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Книга Protectionism: The -ism which Teaches that Waste Makes Wealth
Sumner, William Graham (1840-1910)
Protectionism: The -ism which Teaches that Waste Makes Wealth

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Sumner. Protectionism; 203,57 Кбайт

Chapter I.-Definitions.-Statement of the Question oi be Investigated
    (a.) The system of which protectionism is a survival
    (b.) Old and new conceptions of the state
    (c.) Definition of protectionism and of theory
    (d.) Definition of free trade and of a protective duty
    (e.) Protectionism raises a purely domestic controversy
    (f.) "A tariff is not a tax"
Chapter II.-Protectionism Examined on its Own Grounds
    (a.) Assumptions of protectionism
    (b.) Necessary conditions of successful protective legislation
    (c.) Examination of the means proposed, i. e., taxes
    (d.) The plan of mutual taxation
    (e ) The proposal to create an industry
    (f.) The proposal to develop natural resources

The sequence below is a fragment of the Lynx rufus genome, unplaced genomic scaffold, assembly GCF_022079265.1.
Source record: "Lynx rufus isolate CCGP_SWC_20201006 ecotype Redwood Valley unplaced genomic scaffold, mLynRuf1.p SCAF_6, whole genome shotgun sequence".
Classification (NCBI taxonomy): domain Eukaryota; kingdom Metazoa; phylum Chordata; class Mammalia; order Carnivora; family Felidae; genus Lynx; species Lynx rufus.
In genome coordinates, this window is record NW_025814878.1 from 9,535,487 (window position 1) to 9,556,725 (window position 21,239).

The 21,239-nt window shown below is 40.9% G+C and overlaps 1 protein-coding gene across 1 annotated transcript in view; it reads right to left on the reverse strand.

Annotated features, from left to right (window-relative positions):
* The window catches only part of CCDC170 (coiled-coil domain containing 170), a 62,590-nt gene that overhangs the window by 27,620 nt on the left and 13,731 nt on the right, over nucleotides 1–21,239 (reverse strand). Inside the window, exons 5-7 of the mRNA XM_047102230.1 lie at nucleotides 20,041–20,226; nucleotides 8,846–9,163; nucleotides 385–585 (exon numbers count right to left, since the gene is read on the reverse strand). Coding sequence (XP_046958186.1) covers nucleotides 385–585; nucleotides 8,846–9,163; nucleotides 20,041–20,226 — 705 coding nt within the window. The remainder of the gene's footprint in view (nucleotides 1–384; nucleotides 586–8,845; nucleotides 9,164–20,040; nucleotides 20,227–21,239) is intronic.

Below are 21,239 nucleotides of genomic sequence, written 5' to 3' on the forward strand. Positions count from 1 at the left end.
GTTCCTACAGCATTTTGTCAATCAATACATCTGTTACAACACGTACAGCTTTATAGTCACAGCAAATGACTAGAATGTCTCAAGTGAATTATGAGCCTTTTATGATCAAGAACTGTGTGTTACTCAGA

(g.) The proposal to raise wages
    (h.) The prevention of competition by foreign pauper labor
    (i.) The proposal to raise the standard of comfort
Chapter III.-Protectionism Eexamined Adversely
I. Protectionism is hostile to trade
    (a.) Rules for safe trade
    (b.) Economic units not national units
II. Protectionism at war with improvement
    (a.) Taxes to offset cheapened transportation
    (b.) Sugar bounties
    (c.) Forced foreign relations to regulate improvements which can no longer be defeated
III. Protection lowers wage
    (a.) No true wages-class in the United States
    (b.) How taxes do act on wages
    (c.) Perils of statistics, especially of wages
IV. Protectionism is socialism
Chapter IV.-Sundry Fallacies of Protectionism
    (a.) Infant industries
    (b.) Protection lowers prices
    (c.) Danger of becoming purely agricultural
    (d.) Connection of manufactures and prosperity
    (e.) Diversification of industry
    (f.) Manufactures give value to land
    (g.) The truck-farm argument
    (h.) Farmers are saved from competition
    (i.) Without protection-no industries
    (j.) Protection offers variety of employment
    (k.) Independence
    (l.) Salvation from foreign monopoly
    (m.) Free trade good in theory but not in practice
    (n.) Trade is war
    (o.) Employment for idle labor and capital
    (p.) Young nations need protection
    (q.) The war argument
    (r.) Great moral development of the nation by protection
    (s.) Losing as consumers and winning as producers
    (t.) That the foreign producer pays for protection
Chapter V.-Summary and conclusion
Sumner, William Graham (1840-1910)